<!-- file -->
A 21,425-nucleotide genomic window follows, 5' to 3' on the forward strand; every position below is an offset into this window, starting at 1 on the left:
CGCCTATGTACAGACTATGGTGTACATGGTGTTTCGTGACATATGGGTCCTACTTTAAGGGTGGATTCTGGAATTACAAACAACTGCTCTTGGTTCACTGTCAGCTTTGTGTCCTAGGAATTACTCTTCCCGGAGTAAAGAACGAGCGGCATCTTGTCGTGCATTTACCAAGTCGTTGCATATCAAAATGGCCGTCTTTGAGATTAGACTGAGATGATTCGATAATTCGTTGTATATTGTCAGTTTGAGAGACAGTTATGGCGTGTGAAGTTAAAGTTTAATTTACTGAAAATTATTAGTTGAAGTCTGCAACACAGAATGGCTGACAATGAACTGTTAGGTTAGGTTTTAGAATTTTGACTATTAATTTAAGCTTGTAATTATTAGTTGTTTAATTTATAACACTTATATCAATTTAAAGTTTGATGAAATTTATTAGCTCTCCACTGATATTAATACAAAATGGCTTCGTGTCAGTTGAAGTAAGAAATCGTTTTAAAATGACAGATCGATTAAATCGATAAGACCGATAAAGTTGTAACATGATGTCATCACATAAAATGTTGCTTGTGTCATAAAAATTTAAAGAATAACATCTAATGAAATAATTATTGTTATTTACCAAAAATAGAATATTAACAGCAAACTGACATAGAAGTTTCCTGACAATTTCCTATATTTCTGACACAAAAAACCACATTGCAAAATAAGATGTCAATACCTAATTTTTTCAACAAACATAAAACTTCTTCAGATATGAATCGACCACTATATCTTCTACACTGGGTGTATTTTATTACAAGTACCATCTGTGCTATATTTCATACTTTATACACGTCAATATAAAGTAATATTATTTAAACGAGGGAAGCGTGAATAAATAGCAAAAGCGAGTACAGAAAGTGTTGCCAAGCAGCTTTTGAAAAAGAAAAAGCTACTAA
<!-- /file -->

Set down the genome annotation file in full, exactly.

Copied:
A 21,425-nucleotide genomic window follows, 5' to 3' on the forward strand; every position below is an offset into this window, starting at 1 on the left:
CGCCTATGTACAGACTATGGTGTACATGGTGTTTCGTGACATATGGGTCCTACTTTAAGGGTGGATTCTGGAATTACAAACAACTGCTCTTGGTTCACTGTCAGCTTTGTGTCCTAGGAATTACTCTTCCCGGAGTAAAGAACGAGCGGCATCTTGTCGTGCATTTACCAAGTCGTTGCATATCAAAATGGCCGTCTTTGAGATTAGACTGAGATGATTCGATAATTCGTTGTATATTGTCAGTTTGAGAGACAGTTATGGCGTGTGAAGTTAAAGTTTAATTTACTGAAAATTATTAGTTGAAGTCTGCAACACAGAATGGCTGACAATGAACTGTTAGGTTAGGTTTTAGAATTTTGACTATTAATTTAAGCTTGTAATTATTAGTTGTTTAATTTATAACACTTATATCAATTTAAAGTTTGATGAAATTTATTAGCTCTCCACTGATATTAATACAAAATGGCTTCGTGTCAGTTGAAGTAAGAAATCGTTTTAAAATGACAGATCGATTAAATCGATAAGACCGATAAAGTTGTAACATGATGTCATCACATAAAATGTTGCTTGTGTCATAAAAATTTAAAGAATAACATCTAATGAAATAATTATTGTTATTTACCAAAAATAGAATATTAACAGCAAACTGACATAGAAGTTTCCTGACAATTTCCTATATTTCTGACACAAAAAACCACATTGCAAAATAAGATGTCAATACCTAATTTTTTCAACAAACATAAAACTTCTTCAGATATGAATCGACCACTATATCTTCTACACTGGGTGTATTTTATTACAAGTACCATCTGTGCTATATTTCATACTTTATACACGTCAATATAAAGTAATATTATTTAAACGAGGGAAGCGTGAATAAATAGCAAAAGCGAGTACAGAAAGTGTTGCCAAGCAGCTTTTGAAAAAGAAAAAGCTACTAA